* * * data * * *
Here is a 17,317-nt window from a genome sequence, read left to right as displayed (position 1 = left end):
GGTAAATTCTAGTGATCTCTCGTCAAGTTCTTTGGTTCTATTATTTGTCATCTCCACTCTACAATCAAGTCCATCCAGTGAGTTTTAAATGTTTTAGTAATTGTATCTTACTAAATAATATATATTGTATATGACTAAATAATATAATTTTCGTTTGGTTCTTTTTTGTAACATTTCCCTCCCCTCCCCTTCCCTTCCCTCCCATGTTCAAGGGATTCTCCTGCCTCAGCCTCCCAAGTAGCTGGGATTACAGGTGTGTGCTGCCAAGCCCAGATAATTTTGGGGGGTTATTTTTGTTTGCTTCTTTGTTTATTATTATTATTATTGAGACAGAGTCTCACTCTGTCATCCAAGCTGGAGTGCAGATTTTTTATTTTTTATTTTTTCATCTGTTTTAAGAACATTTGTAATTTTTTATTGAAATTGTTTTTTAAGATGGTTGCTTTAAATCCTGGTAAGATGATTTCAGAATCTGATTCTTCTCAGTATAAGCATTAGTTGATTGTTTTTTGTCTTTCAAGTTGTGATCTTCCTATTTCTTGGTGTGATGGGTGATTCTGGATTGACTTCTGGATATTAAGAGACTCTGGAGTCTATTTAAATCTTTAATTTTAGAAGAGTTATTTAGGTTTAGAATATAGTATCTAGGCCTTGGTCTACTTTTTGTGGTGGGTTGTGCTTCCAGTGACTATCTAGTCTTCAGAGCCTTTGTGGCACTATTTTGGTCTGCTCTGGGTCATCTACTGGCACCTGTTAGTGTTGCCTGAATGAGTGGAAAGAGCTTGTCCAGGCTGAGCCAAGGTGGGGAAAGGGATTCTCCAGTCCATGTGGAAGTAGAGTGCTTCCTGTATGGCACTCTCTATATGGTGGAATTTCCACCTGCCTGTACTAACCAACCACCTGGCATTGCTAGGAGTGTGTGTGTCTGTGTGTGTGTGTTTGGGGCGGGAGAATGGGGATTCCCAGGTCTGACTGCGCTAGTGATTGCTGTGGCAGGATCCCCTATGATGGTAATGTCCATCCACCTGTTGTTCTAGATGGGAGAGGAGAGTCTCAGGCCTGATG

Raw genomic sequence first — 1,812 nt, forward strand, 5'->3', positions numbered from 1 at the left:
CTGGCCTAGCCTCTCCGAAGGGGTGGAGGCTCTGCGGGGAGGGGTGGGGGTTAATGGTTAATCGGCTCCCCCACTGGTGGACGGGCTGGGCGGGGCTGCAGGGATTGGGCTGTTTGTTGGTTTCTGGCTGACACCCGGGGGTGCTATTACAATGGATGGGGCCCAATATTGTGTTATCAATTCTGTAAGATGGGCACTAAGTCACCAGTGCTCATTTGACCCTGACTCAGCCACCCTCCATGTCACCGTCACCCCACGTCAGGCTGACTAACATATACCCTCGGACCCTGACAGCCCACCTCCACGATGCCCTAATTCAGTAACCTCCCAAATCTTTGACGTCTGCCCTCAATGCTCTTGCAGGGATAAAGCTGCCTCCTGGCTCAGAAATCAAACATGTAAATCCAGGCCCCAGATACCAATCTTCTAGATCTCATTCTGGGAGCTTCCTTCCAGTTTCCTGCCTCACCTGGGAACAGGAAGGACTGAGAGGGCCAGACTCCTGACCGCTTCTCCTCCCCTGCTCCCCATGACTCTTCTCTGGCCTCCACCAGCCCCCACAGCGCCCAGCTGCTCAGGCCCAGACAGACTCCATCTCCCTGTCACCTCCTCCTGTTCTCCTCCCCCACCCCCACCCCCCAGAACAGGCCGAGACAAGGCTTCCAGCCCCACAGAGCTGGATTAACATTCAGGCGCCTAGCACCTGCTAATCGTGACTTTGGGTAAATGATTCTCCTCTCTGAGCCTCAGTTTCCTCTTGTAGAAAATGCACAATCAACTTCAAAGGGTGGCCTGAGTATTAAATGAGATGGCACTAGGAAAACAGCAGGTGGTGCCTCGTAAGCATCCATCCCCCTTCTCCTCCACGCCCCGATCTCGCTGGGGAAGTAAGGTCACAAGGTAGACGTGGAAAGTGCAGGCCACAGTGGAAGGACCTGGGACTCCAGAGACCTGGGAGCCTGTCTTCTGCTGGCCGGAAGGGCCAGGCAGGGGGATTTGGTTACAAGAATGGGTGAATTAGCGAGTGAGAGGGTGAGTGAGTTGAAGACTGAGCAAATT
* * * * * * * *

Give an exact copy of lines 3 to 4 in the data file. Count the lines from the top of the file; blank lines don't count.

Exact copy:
Raw genomic sequence first — 1,812 nt, forward strand, 5'->3', positions numbered from 1 at the left:
CTGGCCTAGCCTCTCCGAAGGGGTGGAGGCTCTGCGGGGAGGGGTGGGGGTTAATGGTTAATCGGCTCCCCCACTGGTGGACGGGCTGGGCGGGGCTGCAGGGATTGGGCTGTTTGTTGGTTTCTGGCTGACACCCGGGGGTGCTATTACAATGGATGGGGCCCAATATTGTGTTATCAATTCTGTAAGATGGGCACTAAGTCACCAGTGCTCATTTGACCCTGACTCAGCCACCCTCCATGTCACCGTCACCCCACGTCAGGCTGACTAACATATACCCTCGGACCCTGACAGCCCACCTCCACGATGCCCTAATTCAGTAACCTCCCAAATCTTTGACGTCTGCCCTCAATGCTCTTGCAGGGATAAAGCTGCCTCCTGGCTCAGAAATCAAACATGTAAATCCAGGCCCCAGATACCAATCTTCTAGATCTCATTCTGGGAGCTTCCTTCCAGTTTCCTGCCTCACCTGGGAACAGGAAGGACTGAGAGGGCCAGACTCCTGACCGCTTCTCCTCCCCTGCTCCCCATGACTCTTCTCTGGCCTCCACCAGCCCCCACAGCGCCCAGCTGCTCAGGCCCAGACAGACTCCATCTCCCTGTCACCTCCTCCTGTTCTCCTCCCCCACCCCCACCCCCCAGAACAGGCCGAGACAAGGCTTCCAGCCCCACAGAGCTGGATTAACATTCAGGCGCCTAGCACCTGCTAATCGTGACTTTGGGTAAATGATTCTCCTCTCTGAGCCTCAGTTTCCTCTTGTAGAAAATGCACAATCAACTTCAAAGGGTGGCCTGAGTATTAAATGAGATGGCACTAGGAAAACAGCAGGTGGTGCCTCGTAAGCATCCATCCCCCTTCTCCTCCACGCCCCGATCTCGCTGGGGAAGTAAGGTCACAAGGTAGACGTGGAAAGTGCAGGCCACAGTGGAAGGACCTGGGACTCCAGAGACCTGGGAGCCTGTCTTCTGCTGGCCGGAAGGGCCAGGCAGGGGGATTTGGTTACAAGAATGGGTGAATTAGCGAGTGAGAGGGTGAGTGAGTTGAAGACTGAGCAAATT